Amihai Grosz: From Berlin with viola

Now first principal viola player of the Berlin Philharmonic Orchestra, Jerusalem-born Grosz is a seasoned campaigner.

Amihai Grosz (photo credit: MARCO BORGGREVE)
Amihai Grosz
(photo credit: MARCO BORGGREVE)
Amihai Grosz may be a long-time offshore resident, but he should feel perfectly at home when he comes to Kfar Blum for this year’s Voice of Music Festival (July 16-18), supported by The Galilee Development Authority.
Now first principal viola player of the Berlin Philharmonic Orchestra, Jerusalem-born Grosz is a seasoned campaigner. He began his viola studies at the age of 11, initially with David Chen at the Jerusalem Academy of Music, later continuing with Tabea Zimmermann in Berlin at the Hanns Eisler Musikhochschule, and with Haim Taub at the Keshet Eilon Music Center in the Galilee.
“When you have to play five bars as the soloist with the Berlin Philharmonic Orchestra, that is no simple matter, believe me,” he says. “But I think that kind of courage is sort of built-in with me, and I believe it is very important to play solo because it helps you to discover all sorts of things. It is a very individual thing, and you learn things about yourself, as a musician. You lay out all your cards and present yourself to the audiences, as is.”
It is a two-way street. “You take risks, but if you don’t you can’t grow, and it also offers you more freedom,” adds Grosz. “You get more out of the situation. You put yourself out there, and have a lot of fun. When, for example, I play Brahms’s sonata [for viola and piano], I have an opportunity to express my own emotions, totally my own feelings – more so than, for example, in a piano quintet. That’s the beauty of playing solo, or in a duet.”
Over the course of the three-plus day event up North – members of the public are also welcome to attend open rehearsals at the Pastoral Hotel at Kfar Blum on July 15 – Grosz will play in several lineups, including a trio setting when he contributes to a performance of Three Songs by early 20th century English composer Frank Bridge, as part of the Love in England program, alongside his wife, soprano vocalist Alma Saddeh Moshonov, and pianist Shir Semmel.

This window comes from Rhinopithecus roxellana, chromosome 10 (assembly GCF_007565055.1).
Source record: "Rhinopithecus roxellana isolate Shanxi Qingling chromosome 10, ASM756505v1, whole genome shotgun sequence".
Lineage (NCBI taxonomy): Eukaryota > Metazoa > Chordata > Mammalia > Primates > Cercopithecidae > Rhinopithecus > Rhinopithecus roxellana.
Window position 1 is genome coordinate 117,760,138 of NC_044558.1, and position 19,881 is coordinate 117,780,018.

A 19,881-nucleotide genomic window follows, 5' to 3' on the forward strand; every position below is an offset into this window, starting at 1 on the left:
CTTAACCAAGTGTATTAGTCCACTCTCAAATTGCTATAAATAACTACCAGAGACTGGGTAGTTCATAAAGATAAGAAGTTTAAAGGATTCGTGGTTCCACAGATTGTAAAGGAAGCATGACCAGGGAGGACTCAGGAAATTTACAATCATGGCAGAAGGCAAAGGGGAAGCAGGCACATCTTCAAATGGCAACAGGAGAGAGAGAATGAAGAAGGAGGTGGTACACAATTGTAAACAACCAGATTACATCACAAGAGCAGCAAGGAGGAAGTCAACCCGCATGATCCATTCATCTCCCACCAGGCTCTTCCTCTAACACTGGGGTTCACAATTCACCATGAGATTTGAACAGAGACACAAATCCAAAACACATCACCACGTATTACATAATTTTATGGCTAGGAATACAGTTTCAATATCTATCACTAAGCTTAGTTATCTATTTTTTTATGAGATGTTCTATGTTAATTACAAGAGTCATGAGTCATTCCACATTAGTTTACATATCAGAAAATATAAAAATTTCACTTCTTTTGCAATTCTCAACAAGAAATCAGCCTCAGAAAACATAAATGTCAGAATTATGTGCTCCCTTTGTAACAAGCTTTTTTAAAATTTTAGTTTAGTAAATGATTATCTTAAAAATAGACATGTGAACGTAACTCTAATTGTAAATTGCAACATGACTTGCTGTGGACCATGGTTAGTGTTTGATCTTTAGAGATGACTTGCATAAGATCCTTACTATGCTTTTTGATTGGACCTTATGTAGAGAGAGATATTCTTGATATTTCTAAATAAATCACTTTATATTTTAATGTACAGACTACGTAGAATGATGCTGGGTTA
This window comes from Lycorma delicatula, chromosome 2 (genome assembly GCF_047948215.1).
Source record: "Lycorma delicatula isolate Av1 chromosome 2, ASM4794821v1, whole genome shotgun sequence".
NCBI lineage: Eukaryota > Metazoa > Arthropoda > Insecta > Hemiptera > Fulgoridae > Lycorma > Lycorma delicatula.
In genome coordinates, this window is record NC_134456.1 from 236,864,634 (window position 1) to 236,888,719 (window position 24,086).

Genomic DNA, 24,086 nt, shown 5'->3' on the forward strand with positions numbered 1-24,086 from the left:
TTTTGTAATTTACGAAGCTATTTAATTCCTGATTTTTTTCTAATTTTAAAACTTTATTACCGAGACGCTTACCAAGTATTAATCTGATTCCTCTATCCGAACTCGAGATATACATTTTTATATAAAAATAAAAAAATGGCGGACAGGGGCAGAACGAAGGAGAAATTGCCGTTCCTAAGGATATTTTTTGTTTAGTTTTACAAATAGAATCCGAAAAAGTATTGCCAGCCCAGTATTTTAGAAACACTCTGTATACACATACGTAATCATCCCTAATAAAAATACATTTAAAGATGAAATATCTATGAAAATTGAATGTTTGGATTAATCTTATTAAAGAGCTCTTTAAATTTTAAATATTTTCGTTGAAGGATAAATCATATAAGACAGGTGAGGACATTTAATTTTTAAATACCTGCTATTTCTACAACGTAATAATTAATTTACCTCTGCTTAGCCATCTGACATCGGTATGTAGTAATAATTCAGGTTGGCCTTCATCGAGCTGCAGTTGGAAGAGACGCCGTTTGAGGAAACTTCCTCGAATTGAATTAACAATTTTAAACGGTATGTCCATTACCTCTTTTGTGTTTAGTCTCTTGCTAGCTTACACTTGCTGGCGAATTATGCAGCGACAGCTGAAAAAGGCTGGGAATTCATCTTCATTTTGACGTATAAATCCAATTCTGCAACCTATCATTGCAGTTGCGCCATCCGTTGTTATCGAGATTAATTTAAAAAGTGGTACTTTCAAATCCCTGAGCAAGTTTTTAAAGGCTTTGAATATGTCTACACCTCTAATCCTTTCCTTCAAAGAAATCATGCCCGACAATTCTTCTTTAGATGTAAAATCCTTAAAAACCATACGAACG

A rendition of Beethoven’s String Trio in C minor Op.9 No.3 will find him joining forces with violinist Guy Braunstein and cellist and festival artistic director Zvi Plesser. That will be followed by the third movement of the German composer’s String Quartet in A minor, Op.132 No.15, which Beethoven named Holy Song of Thanksgiving, in appreciation of his recovery from a serious ailment, with Braunstein and Plesser in once again in the fray, along with Israeli-Canadian violinist Daniel Bard.

GROSZ POPS up again for the festival finale on July 18, this time with even more cohorts playing Brahms’s String Sextet No. 2 in G Major Op. 36. Truth be told, Grosz only gets to play in one duet setting, with pianist Yaron Rosenthal, in a performance of 20th-century composer Rebecca Clarke’s Sonata for Viola and Piano.
“When I play with a pianist there is something similar [to the viola], in terms of the timing,” Grosz notes. Then again, joining forces with other string players naturally produces a different sonic approach. “There is a certain degree of flexibility when you have a viola playing with a violin or a cello. When you have a chord played on a piano, you have to play with, and within, the chord. In that sense, the percussive aspect of the piano is more obvious. On the other hand, my role as a violist playing alongside a pianist, is to fuse the harmonies which the piano offers. It is my job to knit the melodies together.”
Grosz started out on his musical road on violin, at the age of four. So he had plenty of time to explore the possibilities of the shorter instrument before moving on to the viola. It was, he says, a natural transition, and one that had been beckoning for some time.
“I was always drawn to the lower tones, less jumpy melodies and less virtuosic. I was looking for something more personal and deeper. I think the viola was really waiting for me.”
Even so, it was not an entirely seamless instrumental progression.
“You need a different right hand technique for the viola, in contrast with the violin,” explains Grosz. “Not every good violinist can play the viola well, and vice versa. They say that the bad violinist plays the viola. I don’t go along with that. A poor violinist will also be a poor violist.”
In fact, for around four years, Grosz divided his time between violin and viola, also becoming a founding member of the Jerusalem String Quartet. It wasn’t until he was 15 that he threw in his lot, exclusively, with the viola. But Grosz’s time on violin is not going to waste.
“I feel I have the aroma of the violin, and the viola sort of bridges the gap between the violin and the cello. Maybe, if I’d started on viola from the beginning, I probably wouldn’t have that advantage, of sensing the violin so well.”
For tickets and more information about the Voice of Music Festival: